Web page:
Taoiseach Enda Kenny has described the upcoming British referendum on European Union membership as the biggest decision for Ireland since the Good Friday Agreement.
He claimed Brexit would create instability and uncertainty, as well as the likely return of border checkpoints.
Mr Kenny said it was not credible to suggest nothing would change at the Irish border if the UK left the European Union.
"The re-establishment of customs checks on the border, or indeed of any customs arrangements, would be a regrettable and backward step for North-South trade and cooperation," he said.
In a speech in Belfast stressing the Government’s strong support for a Remain vote, Mr Kenny said, as the peace process came of age, people should take account of the "risks and challenges" that lay ahead.
"My address today is about what I firmly believe is the biggest challenge and the greatest risk - the forthcoming referendum on UK membership of the European Union," he said.
Mr Kenny added: "Later this month the people of Belfast, of Northern Ireland, of the UK as a whole, are being asked to make a momentous decision.
"That decision is as important for the future of this island as when we all voted for the Good Friday Agreement."
Mr Kenny said there was "no doubt" leaving the EU would involve changes to the trading rules between Britain and Ireland.
He said such a change would deliver "bad news" for the Northern Ireland economy.
"We are standing here today less than 50 miles from the United Kingdom's only land border," he told an audience at the University of Ulster.
"Can anyone credibly suggest that nothing would change if that became the western border of the European Union?
"We remember when it was a hard border. We remember the delays, the cost and the division.
"One of the most beneficial effects of the peace process and our common membership of the EU has been the virtual elimination of that border."
Mr Kenny said the decision on the future arrangements at the border would be up to the remaining 27 EU member states.
He said he would do his utmost to preserve the common travel area that allowed people to move freely.
But, in terms of trade, he said: "It is difficult to imagine a situation where there would be no controls or checks on the movement of goods if the UK left the EU.
"Those who advocate for Leave simply cannot guarantee otherwise."
He added: "No matter how successfully we negotiate any new arrangements, we all know that cannot be good for this island."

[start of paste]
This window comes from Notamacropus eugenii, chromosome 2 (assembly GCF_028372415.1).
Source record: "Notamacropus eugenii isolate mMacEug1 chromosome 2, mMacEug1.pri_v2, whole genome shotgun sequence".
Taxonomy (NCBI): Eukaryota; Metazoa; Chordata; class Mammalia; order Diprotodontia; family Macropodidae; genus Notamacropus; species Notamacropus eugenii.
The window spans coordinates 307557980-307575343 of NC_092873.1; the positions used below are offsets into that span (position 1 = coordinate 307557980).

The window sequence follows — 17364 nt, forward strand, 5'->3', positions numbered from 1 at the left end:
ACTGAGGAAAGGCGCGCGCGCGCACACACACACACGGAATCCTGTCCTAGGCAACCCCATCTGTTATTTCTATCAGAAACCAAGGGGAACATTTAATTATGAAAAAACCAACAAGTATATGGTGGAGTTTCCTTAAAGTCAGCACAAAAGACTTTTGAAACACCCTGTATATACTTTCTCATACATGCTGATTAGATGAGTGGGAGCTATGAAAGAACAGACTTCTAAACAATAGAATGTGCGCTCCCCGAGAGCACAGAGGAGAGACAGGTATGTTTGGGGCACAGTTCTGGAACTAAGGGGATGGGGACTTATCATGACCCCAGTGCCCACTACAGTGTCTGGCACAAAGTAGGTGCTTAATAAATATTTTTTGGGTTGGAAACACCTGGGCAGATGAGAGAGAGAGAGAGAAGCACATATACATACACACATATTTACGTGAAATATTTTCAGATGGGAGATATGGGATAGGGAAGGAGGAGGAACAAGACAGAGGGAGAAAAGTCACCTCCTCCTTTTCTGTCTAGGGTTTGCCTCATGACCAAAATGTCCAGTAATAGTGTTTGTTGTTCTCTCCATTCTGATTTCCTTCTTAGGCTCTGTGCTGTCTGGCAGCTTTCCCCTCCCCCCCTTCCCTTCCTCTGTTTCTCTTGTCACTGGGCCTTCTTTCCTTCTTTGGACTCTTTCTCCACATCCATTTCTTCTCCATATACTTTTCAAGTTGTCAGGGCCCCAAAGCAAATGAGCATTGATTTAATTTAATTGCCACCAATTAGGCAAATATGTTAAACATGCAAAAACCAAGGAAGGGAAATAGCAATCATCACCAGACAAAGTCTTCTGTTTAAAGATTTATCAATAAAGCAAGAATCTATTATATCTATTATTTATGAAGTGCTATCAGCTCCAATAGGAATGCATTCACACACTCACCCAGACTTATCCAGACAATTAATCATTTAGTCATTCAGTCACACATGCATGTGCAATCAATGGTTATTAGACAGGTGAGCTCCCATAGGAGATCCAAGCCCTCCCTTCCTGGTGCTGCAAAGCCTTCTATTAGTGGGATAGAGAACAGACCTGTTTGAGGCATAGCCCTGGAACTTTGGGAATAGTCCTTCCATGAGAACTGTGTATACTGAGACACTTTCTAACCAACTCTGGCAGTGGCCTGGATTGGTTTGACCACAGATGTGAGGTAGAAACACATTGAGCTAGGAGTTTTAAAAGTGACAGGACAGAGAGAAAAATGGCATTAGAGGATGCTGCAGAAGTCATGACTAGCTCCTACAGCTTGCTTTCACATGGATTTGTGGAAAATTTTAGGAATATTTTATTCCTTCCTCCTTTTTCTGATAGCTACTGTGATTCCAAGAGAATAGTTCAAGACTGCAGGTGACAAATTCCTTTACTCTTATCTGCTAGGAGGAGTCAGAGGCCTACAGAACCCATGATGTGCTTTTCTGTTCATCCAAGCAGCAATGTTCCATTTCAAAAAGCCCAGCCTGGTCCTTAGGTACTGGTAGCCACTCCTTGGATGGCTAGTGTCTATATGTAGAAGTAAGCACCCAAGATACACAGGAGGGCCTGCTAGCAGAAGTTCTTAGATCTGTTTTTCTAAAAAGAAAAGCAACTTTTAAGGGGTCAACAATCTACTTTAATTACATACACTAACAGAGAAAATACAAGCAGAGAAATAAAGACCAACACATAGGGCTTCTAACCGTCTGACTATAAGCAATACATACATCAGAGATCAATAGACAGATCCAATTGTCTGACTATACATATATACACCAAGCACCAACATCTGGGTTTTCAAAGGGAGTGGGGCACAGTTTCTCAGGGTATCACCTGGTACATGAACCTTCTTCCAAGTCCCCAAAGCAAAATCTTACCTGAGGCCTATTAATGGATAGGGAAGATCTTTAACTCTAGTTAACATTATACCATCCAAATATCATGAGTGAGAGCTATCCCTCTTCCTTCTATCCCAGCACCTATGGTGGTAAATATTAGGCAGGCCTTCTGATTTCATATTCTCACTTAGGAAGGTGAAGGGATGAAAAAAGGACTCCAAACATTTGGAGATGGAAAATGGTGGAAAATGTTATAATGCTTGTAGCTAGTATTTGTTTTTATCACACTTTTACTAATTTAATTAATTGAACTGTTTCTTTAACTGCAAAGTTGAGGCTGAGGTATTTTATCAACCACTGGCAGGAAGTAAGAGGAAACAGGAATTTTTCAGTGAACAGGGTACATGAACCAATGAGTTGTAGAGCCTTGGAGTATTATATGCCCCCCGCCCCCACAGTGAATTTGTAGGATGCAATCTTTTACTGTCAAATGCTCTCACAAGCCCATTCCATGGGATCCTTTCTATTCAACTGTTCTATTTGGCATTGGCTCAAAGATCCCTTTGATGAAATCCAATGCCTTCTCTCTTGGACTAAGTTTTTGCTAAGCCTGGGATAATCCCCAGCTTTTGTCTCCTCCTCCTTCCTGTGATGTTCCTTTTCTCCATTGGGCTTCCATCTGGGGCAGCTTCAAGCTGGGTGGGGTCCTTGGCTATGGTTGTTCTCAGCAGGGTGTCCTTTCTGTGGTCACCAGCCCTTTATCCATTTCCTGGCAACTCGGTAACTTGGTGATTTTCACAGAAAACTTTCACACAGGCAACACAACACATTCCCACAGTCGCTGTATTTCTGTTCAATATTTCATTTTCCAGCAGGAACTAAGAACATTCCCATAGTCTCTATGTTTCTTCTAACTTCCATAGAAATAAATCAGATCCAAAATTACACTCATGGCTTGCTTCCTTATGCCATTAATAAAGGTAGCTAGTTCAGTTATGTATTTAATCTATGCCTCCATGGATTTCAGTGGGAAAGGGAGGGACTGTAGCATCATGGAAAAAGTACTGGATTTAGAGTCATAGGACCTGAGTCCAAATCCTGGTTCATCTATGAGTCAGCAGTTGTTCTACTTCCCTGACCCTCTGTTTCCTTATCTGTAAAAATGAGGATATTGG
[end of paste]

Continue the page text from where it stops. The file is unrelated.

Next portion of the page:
Mr Kenny said the continued stability of Northern Ireland depended on the continued success of the peace process and access to the support and markets the EU provided.
He said it was important to highlight the support the EU had given the peace process, both through funding and by providing a context through which the UK and Irish governments had built trust by working together on common goals.
The Taoiseach said the economies on both sides of the border would be negatively impacted if there was a Brexit.
"Continued membership of the European Union offers stability and certainty," he said.
"The alternative - by definition - cannot, does not and will not."
He noted he would be the only representative from Britain and Ireland at the European Council table.
"There will be nobody there - no voice at the most powerful table on our continent - to represent or speak for Britain, for Scotland, for Wales or for Northern Ireland," he said.
"That is why I am here today - to speak up for what I sincerely believe to be in the best interests of everyone on these islands."
He stressed the decision rested with the people of the UK.
"Nonetheless, it is no secret that the Irish Government very much wants the UK to stay as a member of the EU and work with us to make it better," he added.
"The prospect of Northern Ireland being outside the EU is one we very much wish to avoid."
Mr Kenny said whatever the outcome of the referendum, the Republic of Ireland would continue to be a "committed member" of the EU and of the Eurozone.
"Our position on that is clear and unambiguous," he said.
Labour to intensify opposition to Brexit
Meanwhile, former British prime minister Gordon Brown has compared the Brexit movement to the populist campaign of US presidential candidate Donald Trump, as Labour launched a drive to persuade its supporters to vote to Remain in the 23 June referendum.
The former prime minister accused the Leave campaign of seeking a return to an outdated Victorian conception of sovereignty, which he said would be a "huge disaster" for jobs and the economy.
But his intervention was dismissed as a sign of "panic" by leading Leave campaigner Boris Johnson, who said Mr Brown was to blame for relaxing immigration controls while in power.
With 10 days to go before Britain decides whether to end its 43-year membership of the EU, opposition figures are being thrust centre-stage by concerns that growing numbers of Labour voters may be considering a Leave vote.
Pro-EU leaders are concerned that this potentially pivotal group has been pushed towards Brexit by the campaign's focus on Tory rivalries and immigration as well as uncertainties over leader Jeremy Corbyn's commitment to the EU cause.